Showing posts with label Intelligent Tutoring Systems. Show all posts
Showing posts with label Intelligent Tutoring Systems. Show all posts

Artificial Intelligence - Intelligent Tutoring Systems.


Intelligent tutoring systems are artificial intelligence-based instructional systems that adapt instruction based on a variety of learner variables, such as dynamic measures of students' ongoing knowledge growth, personal interest, motivation to learn, affective states, and aspects of how they self-regulate their learning.

For a variety of problem areas, such as STEM, computer programming, language, and culture, intelligent tutoring systems have been created.

Complex problem-solving activities, collaborative learning activities, inquiry learning or other open-ended learning activities, learning through conversations, game-based learning, and working with simulations or virtual reality environments are among the many types of instructional activities they support.

Intelligent tutoring systems arose from a field of study known as AI in Education (AIED).

MATHia® (previously Cognitive Tutor), SQL-Tutor, ALEKS, and Rea soning Mind's Genie system are among the commercially successful and widely used intelligent tutoring systems.

Intelligent tutoring systems are frequently more successful than conventional kinds of training, according to six comprehensive meta-analyses.

This efficiency might be due to a number of things.

First, intelligent tutoring systems give adaptive help inside issues, allowing classroom instructors to scale one-on-one tutoring beyond what they could do without it.

Second, they allow adaptive problem selection based on the understanding of particular pupils.

Third, cognitive task analysis, cognitive theory, and learning sciences ideas are often used in intelligent tutoring systems.

Fourth, the employment of intelligent tutoring tools in so-called blended classrooms may result in favorable cultural adjustments by allowing teachers to spend more time working one-on-one with pupils.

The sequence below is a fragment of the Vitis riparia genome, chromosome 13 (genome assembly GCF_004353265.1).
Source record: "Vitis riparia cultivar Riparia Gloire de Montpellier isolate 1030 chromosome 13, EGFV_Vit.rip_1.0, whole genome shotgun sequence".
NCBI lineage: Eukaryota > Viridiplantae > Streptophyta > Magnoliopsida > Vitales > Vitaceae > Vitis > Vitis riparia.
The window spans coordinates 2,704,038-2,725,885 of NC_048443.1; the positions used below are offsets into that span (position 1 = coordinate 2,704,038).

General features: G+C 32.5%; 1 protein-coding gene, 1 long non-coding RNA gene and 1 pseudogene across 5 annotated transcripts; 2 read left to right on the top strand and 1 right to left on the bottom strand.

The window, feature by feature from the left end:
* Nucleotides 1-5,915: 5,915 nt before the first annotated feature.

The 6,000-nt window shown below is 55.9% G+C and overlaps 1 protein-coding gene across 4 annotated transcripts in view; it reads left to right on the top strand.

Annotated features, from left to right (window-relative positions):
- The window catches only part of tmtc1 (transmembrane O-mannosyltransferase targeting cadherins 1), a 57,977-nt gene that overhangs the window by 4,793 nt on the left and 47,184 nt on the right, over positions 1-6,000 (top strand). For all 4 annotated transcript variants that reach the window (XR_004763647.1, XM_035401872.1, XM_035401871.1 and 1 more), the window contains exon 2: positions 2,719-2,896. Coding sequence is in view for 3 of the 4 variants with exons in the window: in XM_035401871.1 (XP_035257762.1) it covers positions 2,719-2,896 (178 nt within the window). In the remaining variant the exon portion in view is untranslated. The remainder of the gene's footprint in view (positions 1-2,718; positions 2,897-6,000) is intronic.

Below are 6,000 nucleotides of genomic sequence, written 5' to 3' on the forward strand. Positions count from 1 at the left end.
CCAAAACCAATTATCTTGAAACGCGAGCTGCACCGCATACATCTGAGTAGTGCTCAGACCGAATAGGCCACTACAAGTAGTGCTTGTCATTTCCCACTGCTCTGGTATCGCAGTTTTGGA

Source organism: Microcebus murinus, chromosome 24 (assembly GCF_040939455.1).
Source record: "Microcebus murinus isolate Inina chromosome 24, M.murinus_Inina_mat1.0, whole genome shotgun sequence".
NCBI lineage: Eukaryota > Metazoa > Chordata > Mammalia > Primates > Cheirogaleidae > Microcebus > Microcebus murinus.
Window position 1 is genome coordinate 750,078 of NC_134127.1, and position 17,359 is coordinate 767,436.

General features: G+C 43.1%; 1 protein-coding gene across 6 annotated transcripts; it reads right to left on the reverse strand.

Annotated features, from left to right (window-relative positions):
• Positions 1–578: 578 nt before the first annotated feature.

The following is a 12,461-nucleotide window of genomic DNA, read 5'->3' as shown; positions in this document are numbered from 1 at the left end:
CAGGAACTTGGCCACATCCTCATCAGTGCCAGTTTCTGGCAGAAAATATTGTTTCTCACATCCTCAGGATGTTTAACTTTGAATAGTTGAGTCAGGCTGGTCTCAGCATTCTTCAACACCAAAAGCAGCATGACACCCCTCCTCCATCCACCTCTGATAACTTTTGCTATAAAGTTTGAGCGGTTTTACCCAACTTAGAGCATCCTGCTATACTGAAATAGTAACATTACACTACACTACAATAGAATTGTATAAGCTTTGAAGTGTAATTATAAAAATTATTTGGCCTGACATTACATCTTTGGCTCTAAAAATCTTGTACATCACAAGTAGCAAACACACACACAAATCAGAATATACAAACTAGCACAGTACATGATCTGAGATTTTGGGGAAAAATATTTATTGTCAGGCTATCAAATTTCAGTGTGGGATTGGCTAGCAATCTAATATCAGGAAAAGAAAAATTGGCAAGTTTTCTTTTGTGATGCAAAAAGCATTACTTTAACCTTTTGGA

Fifth, more sophisticated tutoring systems are repeatedly developed using new approaches from the area of educational data mining, based on data.

Finally, Open Learner Models (OLMs), which are visual representations of the system's internal student model, are often used in intelligent tutoring systems.

OLMs have the potential to assist learners in productively reflecting on their current level of learning.

Model-tracing tutors, constraint-based tutors, example-tracing tutors, and ASSISTments are some of the most common intelligent tutoring system paradigms.

These paradigms vary in how they are created, as well as in tutoring behaviors and underlying representations of domain knowledge, student knowledge, and pedagogical knowledge.

For domain reasoning (e.g., producing future steps in a problem given a student's partial answer), assessing student solutions and partial solutions, and student modeling, intelligent tutoring systems use a number of AI approaches (i.e., dynamically estimating and maintaining a range of learner vari ables).

To increase systems' student modeling skills, a range of data mining approaches (including Bayesian models, hidden Markov models, and logistic regression models) are increasingly being applied.

Machine learning approaches, such as reinforcement learning, are utilized to build instructional policies to a lesser extent.

Researchers are looking at concepts for the smart classroom of the future that go beyond the capabilities of present intelligent tutoring technologies.